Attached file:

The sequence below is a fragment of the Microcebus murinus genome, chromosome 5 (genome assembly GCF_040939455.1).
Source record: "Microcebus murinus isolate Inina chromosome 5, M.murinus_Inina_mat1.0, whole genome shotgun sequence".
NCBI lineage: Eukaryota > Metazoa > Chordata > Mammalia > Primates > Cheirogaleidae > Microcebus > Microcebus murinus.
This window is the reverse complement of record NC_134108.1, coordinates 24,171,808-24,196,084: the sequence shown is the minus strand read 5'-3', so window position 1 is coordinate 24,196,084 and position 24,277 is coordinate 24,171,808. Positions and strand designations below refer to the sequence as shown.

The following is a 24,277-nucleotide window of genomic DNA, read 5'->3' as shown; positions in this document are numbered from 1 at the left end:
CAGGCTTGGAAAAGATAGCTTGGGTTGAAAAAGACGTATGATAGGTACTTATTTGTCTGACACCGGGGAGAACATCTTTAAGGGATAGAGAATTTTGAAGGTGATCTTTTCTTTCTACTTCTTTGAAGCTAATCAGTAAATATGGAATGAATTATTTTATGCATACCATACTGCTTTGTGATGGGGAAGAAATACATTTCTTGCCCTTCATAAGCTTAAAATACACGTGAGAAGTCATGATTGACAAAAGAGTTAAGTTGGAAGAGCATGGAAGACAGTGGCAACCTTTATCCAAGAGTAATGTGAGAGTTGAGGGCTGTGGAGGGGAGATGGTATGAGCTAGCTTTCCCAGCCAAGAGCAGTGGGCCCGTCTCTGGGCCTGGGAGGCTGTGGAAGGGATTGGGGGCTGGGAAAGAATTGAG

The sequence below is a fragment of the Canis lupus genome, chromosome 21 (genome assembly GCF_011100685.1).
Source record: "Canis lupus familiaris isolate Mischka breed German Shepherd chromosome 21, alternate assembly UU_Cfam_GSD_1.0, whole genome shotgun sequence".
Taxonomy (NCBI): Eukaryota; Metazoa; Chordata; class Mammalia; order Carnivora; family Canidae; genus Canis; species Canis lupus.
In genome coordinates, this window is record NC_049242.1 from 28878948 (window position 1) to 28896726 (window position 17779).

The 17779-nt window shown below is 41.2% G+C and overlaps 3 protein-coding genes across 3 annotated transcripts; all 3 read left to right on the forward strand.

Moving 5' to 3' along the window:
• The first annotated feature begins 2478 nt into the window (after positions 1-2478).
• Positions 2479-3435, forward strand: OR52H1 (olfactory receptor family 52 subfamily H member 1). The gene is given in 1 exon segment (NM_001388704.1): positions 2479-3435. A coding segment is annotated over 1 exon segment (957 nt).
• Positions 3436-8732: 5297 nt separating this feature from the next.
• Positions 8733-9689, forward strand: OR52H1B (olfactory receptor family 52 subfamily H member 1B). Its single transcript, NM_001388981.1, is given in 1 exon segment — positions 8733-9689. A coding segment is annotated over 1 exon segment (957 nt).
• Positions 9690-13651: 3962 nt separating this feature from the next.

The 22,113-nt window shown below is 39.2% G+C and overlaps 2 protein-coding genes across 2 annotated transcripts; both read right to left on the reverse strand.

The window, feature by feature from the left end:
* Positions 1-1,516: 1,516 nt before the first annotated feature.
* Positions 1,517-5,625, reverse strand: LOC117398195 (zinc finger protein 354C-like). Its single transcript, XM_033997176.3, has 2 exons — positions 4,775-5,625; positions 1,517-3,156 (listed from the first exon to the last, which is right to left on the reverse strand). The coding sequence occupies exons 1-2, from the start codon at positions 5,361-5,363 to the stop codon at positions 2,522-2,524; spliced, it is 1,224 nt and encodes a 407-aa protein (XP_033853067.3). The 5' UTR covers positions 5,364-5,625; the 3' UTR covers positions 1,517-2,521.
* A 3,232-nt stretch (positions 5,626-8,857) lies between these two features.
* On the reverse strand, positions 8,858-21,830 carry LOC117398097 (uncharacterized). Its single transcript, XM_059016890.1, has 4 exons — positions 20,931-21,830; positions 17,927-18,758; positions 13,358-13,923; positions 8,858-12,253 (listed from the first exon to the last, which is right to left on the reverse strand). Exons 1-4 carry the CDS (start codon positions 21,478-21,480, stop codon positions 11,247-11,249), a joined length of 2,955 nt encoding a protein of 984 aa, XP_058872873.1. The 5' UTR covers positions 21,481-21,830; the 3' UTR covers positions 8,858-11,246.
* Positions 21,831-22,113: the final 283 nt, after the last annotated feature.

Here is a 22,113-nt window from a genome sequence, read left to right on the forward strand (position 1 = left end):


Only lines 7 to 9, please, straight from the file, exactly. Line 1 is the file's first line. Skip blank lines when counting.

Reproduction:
The sequence below is a fragment of the Canis lupus genome, chromosome 21 (genome assembly GCF_011100685.1).
Source record: "Canis lupus familiaris isolate Mischka breed German Shepherd chromosome 21, alternate assembly UU_Cfam_GSD_1.0, whole genome shotgun sequence".
Taxonomy (NCBI): Eukaryota; Metazoa; Chordata; class Mammalia; order Carnivora; family Canidae; genus Canis; species Canis lupus.